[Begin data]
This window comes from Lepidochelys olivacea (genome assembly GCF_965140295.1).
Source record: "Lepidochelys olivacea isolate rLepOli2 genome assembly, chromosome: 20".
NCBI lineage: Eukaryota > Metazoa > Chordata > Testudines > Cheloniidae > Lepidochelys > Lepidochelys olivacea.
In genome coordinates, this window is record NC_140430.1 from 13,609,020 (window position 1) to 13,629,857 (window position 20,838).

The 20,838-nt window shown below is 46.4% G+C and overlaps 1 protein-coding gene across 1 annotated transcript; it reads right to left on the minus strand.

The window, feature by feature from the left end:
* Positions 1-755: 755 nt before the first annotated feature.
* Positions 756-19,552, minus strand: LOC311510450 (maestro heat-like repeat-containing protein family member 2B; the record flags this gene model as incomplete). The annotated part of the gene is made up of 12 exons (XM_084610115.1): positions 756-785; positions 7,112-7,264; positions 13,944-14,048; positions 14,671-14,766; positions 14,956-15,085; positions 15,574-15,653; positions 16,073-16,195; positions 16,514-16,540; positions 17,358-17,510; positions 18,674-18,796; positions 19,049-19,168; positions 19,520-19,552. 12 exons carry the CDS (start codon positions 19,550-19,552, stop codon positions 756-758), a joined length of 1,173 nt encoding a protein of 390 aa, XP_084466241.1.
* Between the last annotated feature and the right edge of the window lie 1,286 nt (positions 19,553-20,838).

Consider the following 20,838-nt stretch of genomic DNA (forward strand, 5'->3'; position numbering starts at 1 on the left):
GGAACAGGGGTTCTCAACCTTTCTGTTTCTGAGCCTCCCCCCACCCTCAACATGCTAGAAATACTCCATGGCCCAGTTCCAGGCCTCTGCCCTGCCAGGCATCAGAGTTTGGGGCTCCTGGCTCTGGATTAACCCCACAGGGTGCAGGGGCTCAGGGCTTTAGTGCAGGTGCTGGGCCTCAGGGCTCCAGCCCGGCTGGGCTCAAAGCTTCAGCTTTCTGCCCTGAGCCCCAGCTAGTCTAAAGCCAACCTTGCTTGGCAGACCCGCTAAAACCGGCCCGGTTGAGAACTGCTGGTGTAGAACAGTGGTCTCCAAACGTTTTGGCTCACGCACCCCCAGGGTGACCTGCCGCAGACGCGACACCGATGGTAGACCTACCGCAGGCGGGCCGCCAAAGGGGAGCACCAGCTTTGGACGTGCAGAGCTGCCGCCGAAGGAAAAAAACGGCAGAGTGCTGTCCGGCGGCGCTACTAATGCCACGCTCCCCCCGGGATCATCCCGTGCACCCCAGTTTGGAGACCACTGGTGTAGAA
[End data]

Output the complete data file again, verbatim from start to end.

This window comes from Lepidochelys olivacea (genome assembly GCF_965140295.1).
Source record: "Lepidochelys olivacea isolate rLepOli2 genome assembly, chromosome: 20".
NCBI lineage: Eukaryota > Metazoa > Chordata > Testudines > Cheloniidae > Lepidochelys > Lepidochelys olivacea.
In genome coordinates, this window is record NC_140430.1 from 13,609,020 (window position 1) to 13,629,857 (window position 20,838).

The 20,838-nt window shown below is 46.4% G+C and overlaps 1 protein-coding gene across 1 annotated transcript; it reads right to left on the minus strand.

The window, feature by feature from the left end:
* Positions 1-755: 755 nt before the first annotated feature.
* Positions 756-19,552, minus strand: LOC311510450 (maestro heat-like repeat-containing protein family member 2B; the record flags this gene model as incomplete). The annotated part of the gene is made up of 12 exons (XM_084610115.1): positions 756-785; positions 7,112-7,264; positions 13,944-14,048; positions 14,671-14,766; positions 14,956-15,085; positions 15,574-15,653; positions 16,073-16,195; positions 16,514-16,540; positions 17,358-17,510; positions 18,674-18,796; positions 19,049-19,168; positions 19,520-19,552. 12 exons carry the CDS (start codon positions 19,550-19,552, stop codon positions 756-758), a joined length of 1,173 nt encoding a protein of 390 aa, XP_084466241.1.
* Between the last annotated feature and the right edge of the window lie 1,286 nt (positions 19,553-20,838).

Consider the following 20,838-nt stretch of genomic DNA (forward strand, 5'->3'; position numbering starts at 1 on the left):
GGAACAGGGGTTCTCAACCTTTCTGTTTCTGAGCCTCCCCCCACCCTCAACATGCTAGAAATACTCCATGGCCCAGTTCCAGGCCTCTGCCCTGCCAGGCATCAGAGTTTGGGGCTCCTGGCTCTGGATTAACCCCACAGGGTGCAGGGGCTCAGGGCTTTAGTGCAGGTGCTGGGCCTCAGGGCTCCAGCCCGGCTGGGCTCAAAGCTTCAGCTTTCTGCCCTGAGCCCCAGCTAGTCTAAAGCCAACCTTGCTTGGCAGACCCGCTAAAACCGGCCCGGTTGAGAACTGCTGGTGTAGAACAGTGGTCTCCAAACGTTTTGGCTCACGCACCCCCAGGGTGACCTGCCGCAGACGCGACACCGATGGTAGACCTACCGCAGGCGGGCCGCCAAAGGGGAGCACCAGCTTTGGACGTGCAGAGCTGCCGCCGAAGGAAAAAAACGGCAGAGTGCTGTCCGGCGGCGCTACTAATGCCACGCTCCCCCCGGGATCATCCCGTGCACCCCAGTTTGGAGACCACTGGTGTAGAA